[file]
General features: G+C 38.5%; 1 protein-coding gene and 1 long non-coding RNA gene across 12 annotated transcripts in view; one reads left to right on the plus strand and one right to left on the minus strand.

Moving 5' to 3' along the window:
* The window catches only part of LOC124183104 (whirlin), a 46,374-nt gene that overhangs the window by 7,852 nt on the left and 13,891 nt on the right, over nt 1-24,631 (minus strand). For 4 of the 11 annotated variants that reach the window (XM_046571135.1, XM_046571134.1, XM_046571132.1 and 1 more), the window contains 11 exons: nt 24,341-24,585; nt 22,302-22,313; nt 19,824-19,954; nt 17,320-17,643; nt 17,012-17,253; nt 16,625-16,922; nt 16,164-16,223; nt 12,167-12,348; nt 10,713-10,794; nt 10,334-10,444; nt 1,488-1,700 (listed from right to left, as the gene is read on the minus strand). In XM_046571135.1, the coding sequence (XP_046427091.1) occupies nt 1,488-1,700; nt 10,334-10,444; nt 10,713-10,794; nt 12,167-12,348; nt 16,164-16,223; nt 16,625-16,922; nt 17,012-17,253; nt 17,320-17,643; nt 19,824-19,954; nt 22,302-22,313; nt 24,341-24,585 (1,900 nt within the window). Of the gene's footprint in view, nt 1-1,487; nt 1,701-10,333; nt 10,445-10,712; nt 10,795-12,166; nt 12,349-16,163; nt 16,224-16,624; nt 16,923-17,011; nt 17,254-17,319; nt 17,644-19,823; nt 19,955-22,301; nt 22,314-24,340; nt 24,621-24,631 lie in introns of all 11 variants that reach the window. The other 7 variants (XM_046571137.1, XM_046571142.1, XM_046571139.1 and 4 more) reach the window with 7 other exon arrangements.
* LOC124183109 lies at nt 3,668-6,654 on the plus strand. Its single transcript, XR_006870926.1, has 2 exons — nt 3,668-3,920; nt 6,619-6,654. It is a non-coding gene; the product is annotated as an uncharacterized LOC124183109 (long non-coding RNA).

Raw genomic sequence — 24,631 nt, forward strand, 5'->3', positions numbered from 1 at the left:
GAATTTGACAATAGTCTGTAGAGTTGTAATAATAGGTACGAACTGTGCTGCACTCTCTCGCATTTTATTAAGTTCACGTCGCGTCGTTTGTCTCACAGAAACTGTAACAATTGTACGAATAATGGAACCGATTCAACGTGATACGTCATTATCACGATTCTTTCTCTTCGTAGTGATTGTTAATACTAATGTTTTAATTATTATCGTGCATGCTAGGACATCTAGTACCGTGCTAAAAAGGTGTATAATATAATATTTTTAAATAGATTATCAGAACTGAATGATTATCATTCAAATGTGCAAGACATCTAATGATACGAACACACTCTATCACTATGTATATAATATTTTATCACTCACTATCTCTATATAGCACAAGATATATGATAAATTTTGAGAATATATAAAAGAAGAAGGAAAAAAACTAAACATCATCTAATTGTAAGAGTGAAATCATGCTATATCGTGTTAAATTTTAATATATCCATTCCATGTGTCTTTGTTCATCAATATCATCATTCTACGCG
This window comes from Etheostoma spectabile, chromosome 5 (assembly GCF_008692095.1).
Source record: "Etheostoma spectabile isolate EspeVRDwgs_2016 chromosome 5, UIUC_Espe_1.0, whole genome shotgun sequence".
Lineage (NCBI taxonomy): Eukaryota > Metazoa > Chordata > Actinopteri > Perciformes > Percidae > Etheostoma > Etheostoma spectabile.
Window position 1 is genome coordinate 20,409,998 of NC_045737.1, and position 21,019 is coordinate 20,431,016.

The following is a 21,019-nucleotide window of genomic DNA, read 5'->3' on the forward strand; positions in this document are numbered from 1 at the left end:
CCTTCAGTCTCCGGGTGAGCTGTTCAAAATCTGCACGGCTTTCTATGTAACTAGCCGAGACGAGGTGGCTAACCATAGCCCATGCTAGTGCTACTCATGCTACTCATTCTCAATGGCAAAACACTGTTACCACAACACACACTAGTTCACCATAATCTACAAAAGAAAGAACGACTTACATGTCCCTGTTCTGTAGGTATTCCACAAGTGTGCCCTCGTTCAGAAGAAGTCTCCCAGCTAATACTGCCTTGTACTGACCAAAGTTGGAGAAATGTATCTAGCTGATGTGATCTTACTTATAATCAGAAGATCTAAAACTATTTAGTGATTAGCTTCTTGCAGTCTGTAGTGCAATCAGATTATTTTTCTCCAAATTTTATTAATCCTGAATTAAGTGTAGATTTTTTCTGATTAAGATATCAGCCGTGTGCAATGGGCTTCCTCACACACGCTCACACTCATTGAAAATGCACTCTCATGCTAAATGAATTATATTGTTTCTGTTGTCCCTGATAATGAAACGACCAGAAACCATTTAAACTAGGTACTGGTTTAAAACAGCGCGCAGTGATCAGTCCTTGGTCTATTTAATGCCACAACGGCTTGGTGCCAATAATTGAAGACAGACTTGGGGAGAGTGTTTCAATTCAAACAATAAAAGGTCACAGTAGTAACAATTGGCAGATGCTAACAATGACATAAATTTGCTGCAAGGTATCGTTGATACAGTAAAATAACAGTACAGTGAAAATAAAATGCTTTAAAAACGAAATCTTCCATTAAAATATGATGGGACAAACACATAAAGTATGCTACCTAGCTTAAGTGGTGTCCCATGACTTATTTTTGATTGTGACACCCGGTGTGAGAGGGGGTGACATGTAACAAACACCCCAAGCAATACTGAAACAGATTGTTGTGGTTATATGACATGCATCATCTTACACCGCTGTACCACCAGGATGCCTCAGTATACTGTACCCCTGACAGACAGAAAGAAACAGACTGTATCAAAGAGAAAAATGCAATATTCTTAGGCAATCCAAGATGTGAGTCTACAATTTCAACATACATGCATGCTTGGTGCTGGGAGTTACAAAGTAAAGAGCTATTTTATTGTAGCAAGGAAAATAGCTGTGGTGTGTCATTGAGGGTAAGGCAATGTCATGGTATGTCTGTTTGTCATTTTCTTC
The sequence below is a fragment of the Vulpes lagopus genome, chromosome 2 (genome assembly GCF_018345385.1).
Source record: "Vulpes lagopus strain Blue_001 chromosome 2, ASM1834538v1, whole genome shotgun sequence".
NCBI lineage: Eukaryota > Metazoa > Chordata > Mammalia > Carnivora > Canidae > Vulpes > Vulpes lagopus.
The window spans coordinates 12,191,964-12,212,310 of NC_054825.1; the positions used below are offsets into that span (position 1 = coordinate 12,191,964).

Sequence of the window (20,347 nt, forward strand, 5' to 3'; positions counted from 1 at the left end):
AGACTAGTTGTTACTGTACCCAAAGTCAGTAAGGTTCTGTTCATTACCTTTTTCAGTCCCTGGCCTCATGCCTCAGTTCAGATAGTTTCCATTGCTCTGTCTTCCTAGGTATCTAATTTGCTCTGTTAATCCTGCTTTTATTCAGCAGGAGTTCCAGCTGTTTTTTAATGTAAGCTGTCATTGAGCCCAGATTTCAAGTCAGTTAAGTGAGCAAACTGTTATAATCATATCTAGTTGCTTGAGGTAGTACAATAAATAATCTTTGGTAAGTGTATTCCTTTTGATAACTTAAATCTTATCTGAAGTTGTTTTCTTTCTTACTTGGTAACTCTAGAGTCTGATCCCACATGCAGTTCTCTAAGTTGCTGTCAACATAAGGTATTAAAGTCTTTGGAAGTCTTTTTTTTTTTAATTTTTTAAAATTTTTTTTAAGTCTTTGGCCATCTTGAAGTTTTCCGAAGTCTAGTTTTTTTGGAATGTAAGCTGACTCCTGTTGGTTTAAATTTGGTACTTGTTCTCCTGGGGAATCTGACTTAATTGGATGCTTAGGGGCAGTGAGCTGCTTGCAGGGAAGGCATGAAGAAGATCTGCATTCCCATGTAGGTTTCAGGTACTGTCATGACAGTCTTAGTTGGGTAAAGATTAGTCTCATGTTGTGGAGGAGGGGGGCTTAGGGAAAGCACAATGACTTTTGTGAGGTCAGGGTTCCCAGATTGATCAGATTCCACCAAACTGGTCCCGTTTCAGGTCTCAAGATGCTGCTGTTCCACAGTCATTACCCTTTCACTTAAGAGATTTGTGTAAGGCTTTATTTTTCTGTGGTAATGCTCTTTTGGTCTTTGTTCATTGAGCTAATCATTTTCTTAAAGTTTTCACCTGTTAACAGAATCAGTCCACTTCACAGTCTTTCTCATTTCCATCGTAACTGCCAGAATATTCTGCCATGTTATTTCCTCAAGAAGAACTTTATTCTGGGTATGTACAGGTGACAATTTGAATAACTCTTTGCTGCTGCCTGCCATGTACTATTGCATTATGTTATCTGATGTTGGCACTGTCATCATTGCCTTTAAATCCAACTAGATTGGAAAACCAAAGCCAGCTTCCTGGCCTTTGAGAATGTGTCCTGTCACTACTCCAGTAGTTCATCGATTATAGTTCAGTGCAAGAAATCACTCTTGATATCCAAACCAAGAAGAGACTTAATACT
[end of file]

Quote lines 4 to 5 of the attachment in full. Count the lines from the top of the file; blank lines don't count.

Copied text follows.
* LOC124183109 lies at nt 3,668-6,654 on the plus strand. Its single transcript, XR_006870926.1, has 2 exons — nt 3,668-3,920; nt 6,619-6,654. It is a non-coding gene; the product is annotated as an uncharacterized LOC124183109 (long non-coding RNA).

Raw genomic sequence — 24,631 nt, forward strand, 5'->3', positions numbered from 1 at the left: